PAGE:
More and more US Employers now participate in workplace wellness programs, these programs are allegedly designed to ensure the health of employees remains paramount to the employer.
Wellness programs commonly screen employees—and, at times, dependents—for health risks through health risk assessment (HRA) surveys and biometric screening. These programs also provide interventions to address health risks and manifest disease, as well as promote healthy lifestyles. Wellness program popularity is mainly driven by employers’ expectations that these programs will improve employee health and well-being, lower medical costs, and increase productivity.[source]
The information gathered is not necessarily safe in the hands of the employer either:
A prominent example comes from Houston, where city employees were required to disclose their disease history and other essential health information to a private company hired by the city to conduct a wellness program.
The authorization form that employees signed when disclosing the information, however, told workers that their answers would no longer be subject to privacy law, could be shared with a third-party vendor and be posted in “areas reviewable to the public.” [source]
So a complete health profiling of employees throughout the US is up for grabs by third-parties and of course the US Government.
Currently, employees have the right to refuse genetic testing requested within these ‘wellness programs’, however, if a new bill is approved by a U.S. House committee the right to decline will be banished and employees could face prosecution for declining such tests, the Washington Post reports:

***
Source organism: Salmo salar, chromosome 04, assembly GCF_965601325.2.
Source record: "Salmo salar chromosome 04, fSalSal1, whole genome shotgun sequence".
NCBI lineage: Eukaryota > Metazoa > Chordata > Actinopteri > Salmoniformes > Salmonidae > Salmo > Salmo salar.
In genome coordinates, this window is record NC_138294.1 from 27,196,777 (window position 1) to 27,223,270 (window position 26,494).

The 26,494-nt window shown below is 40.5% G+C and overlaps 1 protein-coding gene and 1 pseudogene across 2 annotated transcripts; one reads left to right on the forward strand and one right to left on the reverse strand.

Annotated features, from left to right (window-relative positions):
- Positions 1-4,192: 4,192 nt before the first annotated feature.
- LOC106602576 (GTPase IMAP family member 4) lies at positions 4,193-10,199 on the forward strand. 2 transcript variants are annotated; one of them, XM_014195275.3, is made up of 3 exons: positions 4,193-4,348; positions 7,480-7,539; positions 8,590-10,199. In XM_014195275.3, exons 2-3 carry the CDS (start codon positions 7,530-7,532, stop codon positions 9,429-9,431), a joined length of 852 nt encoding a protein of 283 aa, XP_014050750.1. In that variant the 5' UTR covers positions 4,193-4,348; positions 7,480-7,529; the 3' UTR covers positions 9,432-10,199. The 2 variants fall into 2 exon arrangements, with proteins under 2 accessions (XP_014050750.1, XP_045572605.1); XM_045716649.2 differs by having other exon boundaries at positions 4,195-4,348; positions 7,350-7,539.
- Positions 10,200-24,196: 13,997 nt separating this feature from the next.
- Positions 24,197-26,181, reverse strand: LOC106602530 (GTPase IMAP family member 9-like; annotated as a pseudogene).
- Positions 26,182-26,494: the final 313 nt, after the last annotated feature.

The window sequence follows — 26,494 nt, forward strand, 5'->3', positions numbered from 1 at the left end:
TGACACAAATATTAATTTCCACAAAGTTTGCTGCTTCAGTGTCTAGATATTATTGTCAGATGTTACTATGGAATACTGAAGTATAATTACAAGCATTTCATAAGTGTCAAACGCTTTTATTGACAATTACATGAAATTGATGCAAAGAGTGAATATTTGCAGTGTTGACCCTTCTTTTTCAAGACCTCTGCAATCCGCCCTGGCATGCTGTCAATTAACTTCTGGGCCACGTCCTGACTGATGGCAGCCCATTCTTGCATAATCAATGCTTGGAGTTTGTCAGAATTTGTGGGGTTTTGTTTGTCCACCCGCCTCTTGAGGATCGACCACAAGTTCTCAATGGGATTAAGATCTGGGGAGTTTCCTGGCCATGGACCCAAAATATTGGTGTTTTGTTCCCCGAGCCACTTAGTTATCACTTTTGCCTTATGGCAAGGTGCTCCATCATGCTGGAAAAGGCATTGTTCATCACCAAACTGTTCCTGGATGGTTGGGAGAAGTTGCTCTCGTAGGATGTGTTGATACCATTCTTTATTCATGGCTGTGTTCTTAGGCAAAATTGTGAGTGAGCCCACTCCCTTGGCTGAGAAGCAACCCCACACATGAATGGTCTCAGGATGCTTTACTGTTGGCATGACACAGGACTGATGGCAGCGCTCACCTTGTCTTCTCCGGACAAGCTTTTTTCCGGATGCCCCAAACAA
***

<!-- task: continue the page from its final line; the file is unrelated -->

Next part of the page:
Employers could impose hefty penalties on employees who decline to participate in genetic testing as part of workplace wellness programs if a bill approved by a U.S. House committee this week becomes law.
In general, employers don’t have that power under existing federal laws, which protect genetic privacy and nondiscrimination. But a bill passed Wednesday by the House Committee on Education and the Workforce would allow employers to get around those obstacles if the information is collected as part of a workplace wellness program.
The bill is under review by other House committees and still must be considered by the Senate. But it has already faced strong criticism from a broad array of groups, as well as House Democrats. In a letter sent to the committee earlier this week, nearly 70 organizations— representing consumer, health and medical advocacy groups, including the American Academy of Pediatrics, AARP, March of Dimes and the National Women’s Law Center — said the legislation, if enacted, would undermine basic privacy provisions of the Americans With Disabilities Act and the 2008 Genetic Information Nondiscrimination Act (GINA).